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Mary (Deanna Russo) is a freelance writer. She’s just moved into the leafy suburbs of Somewhere, Anytown, USA. These suburbs are picture-perfect; there’s even a throwback ice cream truck tinkling along as though it drove right out of the 1950’s, the bow-tie-and-apron clad operator within (Emil Johnsen) offering a cheery/creepy wave to all and sundry as he passes by.
Mary has moved so recently that her husband is still across the country in Seattle for an additional week, waiting while their two kids finish up their school terms and concluding their affairs up in the state of Washington. Mary’s unpacking the boxes she brought with her and eagerly awaiting the removal truck which will deliver to her all of their furniture, although her joy at the truck’s arrival is tempered by the leering, almost rapey vibe emanating from the lone furniture removal guy. Still, eff him; Mary has more pressing concerns. She misses her family as one might expect, and she is also in thrall to the tyranny of the blank page, a cursor blinking impassively at her from the corner of an enormous white field on her laptop from whence she hopes a blog all about the challenges of upping sticks and hauling oneself across the country will spring, any second now. I know exactly how she feels.
Mary meets nosey next-door neighbour Jessica (Hilary Barraford), a Desperate Housewives type whose every breezy question is an implied judgment, every beam of acknowledgment a silent condemnation. Jessica takes it upon herself to introduce Mary to her similarly plastic friends Christina and Katie. Welcome to the neighbourhood! Cheshire cat grins up to eleven, everybody! Christina is throwing her son Max (John Redlinger) a high-school graduation party this evening and everybody is going to be there. Would Mary like to come along? To be honest she’d rather not but these WASPs aren’t going to stop buzzing until Mary relents. And anyway, what else is she going to do?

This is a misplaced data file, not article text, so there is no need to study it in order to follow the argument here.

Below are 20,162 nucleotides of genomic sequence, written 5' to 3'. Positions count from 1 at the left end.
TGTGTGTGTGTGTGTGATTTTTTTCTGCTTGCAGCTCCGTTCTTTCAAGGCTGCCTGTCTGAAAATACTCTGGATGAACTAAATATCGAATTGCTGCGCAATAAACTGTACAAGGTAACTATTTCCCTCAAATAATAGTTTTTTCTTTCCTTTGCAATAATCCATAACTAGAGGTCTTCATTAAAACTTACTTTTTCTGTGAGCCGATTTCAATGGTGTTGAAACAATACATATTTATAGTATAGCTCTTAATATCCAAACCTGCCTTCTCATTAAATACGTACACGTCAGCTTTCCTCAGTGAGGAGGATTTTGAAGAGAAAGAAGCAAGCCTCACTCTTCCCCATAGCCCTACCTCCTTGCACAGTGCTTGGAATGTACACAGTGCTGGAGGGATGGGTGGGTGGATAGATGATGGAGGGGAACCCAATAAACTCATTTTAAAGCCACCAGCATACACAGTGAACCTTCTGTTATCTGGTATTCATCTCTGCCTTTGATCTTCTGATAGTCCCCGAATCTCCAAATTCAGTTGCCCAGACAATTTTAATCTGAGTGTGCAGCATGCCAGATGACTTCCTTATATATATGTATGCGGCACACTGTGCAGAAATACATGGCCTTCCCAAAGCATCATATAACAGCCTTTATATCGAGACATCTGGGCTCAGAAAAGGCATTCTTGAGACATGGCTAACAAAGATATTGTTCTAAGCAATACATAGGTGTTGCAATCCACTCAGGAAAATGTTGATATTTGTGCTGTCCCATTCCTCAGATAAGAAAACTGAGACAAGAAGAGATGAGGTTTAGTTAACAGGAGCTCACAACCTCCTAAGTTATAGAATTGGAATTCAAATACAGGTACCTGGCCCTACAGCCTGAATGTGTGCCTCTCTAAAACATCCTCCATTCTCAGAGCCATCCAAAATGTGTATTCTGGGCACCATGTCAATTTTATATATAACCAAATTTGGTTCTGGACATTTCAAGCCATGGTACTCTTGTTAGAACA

Well, the party is everything Mary hoped that it wouldn’t be, and kinda knew that it would be. She’s plied with vodka, propositioned by a greasy, ponytailed mid-life crisis, and manages to both offend and be offended by Jessica who, upon suggesting Mary have an affair while her husband is still not about, suddenly makes her excuses and skedaddles when Mary reassures her that she’s got a perfectly sturdy vibrator for that. In fact if Mary hadn’t met the affable Max and his girlfriend Tracy upon entering the shindig and succeeded in bumming a crafty toke from them, she wouldn’t have stuck it out for as long as she did. Still, it’s late now and Mary’s off to bed. But… can she still hear that ice cream truck tinkling along, somewhere out there, at this hour? What’s that all about?
The Ice Cream Truck, written, produced and directed by Megan Freels Johnston (whom the IMDb informs me is the granddaughter of renowned writer Elmore Leonard, author of Get Shorty, 3:10 to Yuma and Rum Punch – the source novel for Quentin Tarantino’s Jackie Brown – among many others), is fantastic at setting a disquieting and eerie tone, either via the economy of movement from the camera and everything it sees, or via the brilliantly retro (and on-trend) horror-synth score by Michael Boateng. In every frame, Ms. Johnston evokes an off-kilter, almost Burton-esque dream-state, implying something akin to Howard Greenhalgh’s surreal music video for Soundgarden’s Black Hole Sun. Everything about this too-perfect suburban idyll seems… wrong. Like, really wrong.
It’s slightly disappointing then to discover as The Ice Cream Truck progresses that, ultimately, there is in fact a little less going on here than first meets the eye, not more. Still, that shouldn’t detract anybody from seeking out The Ice Cream Truck for the beautifully shot, wonderfully atmospheric piece that it is, featuring a fantastic anchoring central performance by Deanna Russo, ably supported across the board but particularly by the likeable John Redlinger and Hilary Barraford, and which hints at possibilities of far more Lynchian terrors to come from this hugely promising writer/director. Recommended.